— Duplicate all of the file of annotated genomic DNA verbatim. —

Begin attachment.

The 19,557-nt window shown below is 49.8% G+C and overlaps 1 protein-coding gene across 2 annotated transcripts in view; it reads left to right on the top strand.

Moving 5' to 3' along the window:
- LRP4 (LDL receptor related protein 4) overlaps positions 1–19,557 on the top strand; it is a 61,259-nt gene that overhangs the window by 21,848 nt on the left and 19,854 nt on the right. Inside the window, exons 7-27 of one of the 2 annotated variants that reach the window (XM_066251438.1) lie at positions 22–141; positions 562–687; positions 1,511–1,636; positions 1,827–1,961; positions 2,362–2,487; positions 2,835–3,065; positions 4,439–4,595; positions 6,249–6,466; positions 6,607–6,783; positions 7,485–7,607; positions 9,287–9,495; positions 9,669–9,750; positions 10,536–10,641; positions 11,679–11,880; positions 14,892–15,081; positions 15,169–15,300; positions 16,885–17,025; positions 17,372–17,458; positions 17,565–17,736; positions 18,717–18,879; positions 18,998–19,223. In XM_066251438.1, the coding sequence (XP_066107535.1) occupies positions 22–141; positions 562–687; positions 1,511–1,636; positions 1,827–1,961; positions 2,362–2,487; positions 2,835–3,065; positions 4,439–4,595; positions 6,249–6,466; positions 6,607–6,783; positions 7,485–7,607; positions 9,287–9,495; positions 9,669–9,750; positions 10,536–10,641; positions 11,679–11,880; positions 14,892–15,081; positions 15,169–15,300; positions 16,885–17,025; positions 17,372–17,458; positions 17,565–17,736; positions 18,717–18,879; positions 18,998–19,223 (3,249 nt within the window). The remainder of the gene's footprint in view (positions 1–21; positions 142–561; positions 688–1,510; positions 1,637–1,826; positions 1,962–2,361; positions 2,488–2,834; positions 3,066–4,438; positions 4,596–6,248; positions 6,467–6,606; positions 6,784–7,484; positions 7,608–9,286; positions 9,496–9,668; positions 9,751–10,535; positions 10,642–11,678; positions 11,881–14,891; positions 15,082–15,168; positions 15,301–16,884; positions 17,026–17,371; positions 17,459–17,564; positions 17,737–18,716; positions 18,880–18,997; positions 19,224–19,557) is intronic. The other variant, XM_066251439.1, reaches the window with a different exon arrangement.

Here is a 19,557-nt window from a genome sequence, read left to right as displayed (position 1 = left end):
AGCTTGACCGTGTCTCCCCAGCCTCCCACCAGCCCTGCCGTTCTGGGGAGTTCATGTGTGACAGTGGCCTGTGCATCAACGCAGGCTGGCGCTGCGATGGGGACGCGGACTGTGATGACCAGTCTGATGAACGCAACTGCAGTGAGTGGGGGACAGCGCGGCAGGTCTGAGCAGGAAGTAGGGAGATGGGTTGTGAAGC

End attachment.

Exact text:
The 19,557-nt window shown below is 49.8% G+C and overlaps 1 protein-coding gene across 2 annotated transcripts in view; it reads left to right on the top strand.

Moving 5' to 3' along the window:
- LRP4 (LDL receptor related protein 4) overlaps positions 1–19,557 on the top strand; it is a 61,259-nt gene that overhangs the window by 21,848 nt on the left and 19,854 nt on the right. Inside the window, exons 7-27 of one of the 2 annotated variants that reach the window (XM_066251438.1) lie at positions 22–141; positions 562–687; positions 1,511–1,636; positions 1,827–1,961; positions 2,362–2,487; positions 2,835–3,065; positions 4,439–4,595; positions 6,249–6,466; positions 6,607–6,783; positions 7,485–7,607; positions 9,287–9,495; positions 9,669–9,750; positions 10,536–10,641; positions 11,679–11,880; positions 14,892–15,081; positions 15,169–15,300; positions 16,885–17,025; positions 17,372–17,458; positions 17,565–17,736; positions 18,717–18,879; positions 18,998–19,223. In XM_066251438.1, the coding sequence (XP_066107535.1) occupies positions 22–141; positions 562–687; positions 1,511–1,636; positions 1,827–1,961; positions 2,362–2,487; positions 2,835–3,065; positions 4,439–4,595; positions 6,249–6,466; positions 6,607–6,783; positions 7,485–7,607; positions 9,287–9,495; positions 9,669–9,750; positions 10,536–10,641; positions 11,679–11,880; positions 14,892–15,081; positions 15,169–15,300; positions 16,885–17,025; positions 17,372–17,458; positions 17,565–17,736; positions 18,717–18,879; positions 18,998–19,223 (3,249 nt within the window). The remainder of the gene's footprint in view (positions 1–21; positions 142–561; positions 688–1,510; positions 1,637–1,826; positions 1,962–2,361; positions 2,488–2,834; positions 3,066–4,438; positions 4,596–6,248; positions 6,467–6,606; positions 6,784–7,484; positions 7,608–9,286; positions 9,496–9,668; positions 9,751–10,535; positions 10,642–11,678; positions 11,881–14,891; positions 15,082–15,168; positions 15,301–16,884; positions 17,026–17,371; positions 17,459–17,564; positions 17,737–18,716; positions 18,880–18,997; positions 19,224–19,557) is intronic. The other variant, XM_066251439.1, reaches the window with a different exon arrangement.

Here is a 19,557-nt window from a genome sequence, read left to right as displayed (position 1 = left end):
AGCTTGACCGTGTCTCCCCAGCCTCCCACCAGCCCTGCCGTTCTGGGGAGTTCATGTGTGACAGTGGCCTGTGCATCAACGCAGGCTGGCGCTGCGATGGGGACGCGGACTGTGATGACCAGTCTGATGAACGCAACTGCAGTGAGTGGGGGACAGCGCGGCAGGTCTGAGCAGGAAGTAGGGAGATGGGTTGTGAAGC